“I don’t think I’ve ever felt as much joy coaching a team as I have with this team,” Self said after the 72-69 win. “No headaches, no problems, no selfishness, no hidden agendas, no back streets.”

It just doesn’t matter. Regardless of the penalties Kansas gets, and they will likely be severe, the program will bounce back, endure and thrive. The NCAA can suspend itself. He can cut scholarships and apply a postseason ban. It just doesn’t matter.

Once again I have proof. Kansas may have been the last major college sports program not allowed to defend its national championship. Larry Brown left town after the 1988 title, leaving KU with a postseason ban in 1989, Roy Williams’ first season.

Two years later, Williams was in her first Final Four.

North Carolina won it all in 2017 amid a massive academic fraud scandal. UConn’s Jim Calhoun accepted the trophy in 2011 after being suspended for three games the next season.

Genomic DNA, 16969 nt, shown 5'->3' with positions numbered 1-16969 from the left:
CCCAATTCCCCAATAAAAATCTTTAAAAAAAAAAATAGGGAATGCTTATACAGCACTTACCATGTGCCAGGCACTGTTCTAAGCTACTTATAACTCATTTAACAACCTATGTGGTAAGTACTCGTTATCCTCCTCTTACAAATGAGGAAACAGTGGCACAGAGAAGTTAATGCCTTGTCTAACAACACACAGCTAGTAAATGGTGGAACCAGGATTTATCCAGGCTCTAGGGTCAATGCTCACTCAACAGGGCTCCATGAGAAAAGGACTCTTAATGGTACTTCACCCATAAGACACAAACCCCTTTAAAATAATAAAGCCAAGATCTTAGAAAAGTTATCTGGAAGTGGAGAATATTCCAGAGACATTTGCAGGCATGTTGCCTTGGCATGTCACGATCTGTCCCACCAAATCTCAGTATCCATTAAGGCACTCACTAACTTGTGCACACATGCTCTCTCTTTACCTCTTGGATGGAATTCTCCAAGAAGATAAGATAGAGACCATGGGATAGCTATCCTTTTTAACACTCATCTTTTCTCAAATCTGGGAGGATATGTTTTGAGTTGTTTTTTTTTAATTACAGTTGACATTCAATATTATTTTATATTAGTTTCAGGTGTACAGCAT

The reason the app exists in the first place is because of a massive gambling scandal in the early 1950s. The likes of Kentucky received a postseason ban. Again, how did that work? Wildcats are the bluest of the bluebloods.

After Monday, Self’s status went from hall of famer to legend. He became the first KU coach to win two nattys. At a future date, he will have a structure named after him on campus. the man has talent and Teflon It’s almost a year to the day he signed a lifetime contract that includes the unprecedented clause: Self cannot be fired for being guilty of NCAA sanctions.

That’s why it also doesn’t matter. Kansas will bounce back like Arizona bounced back. Like Auburn it has prospered.

“The constant message [is] that we need stronger punishments,” a Power Five commissioner told CBS Sports before the championship game. “The constant message is never evaluated with respect to how it is being applied. Are they effective? Are they slowing down the cases?

Those questions have already been answered nationally. The NCAA Transformation Committee responsible for rewriting the association’s constitution should consider future sanctions that don’t punish athletes. The next generation Jayhawks who will replace these national champions deserve a tournament to play in.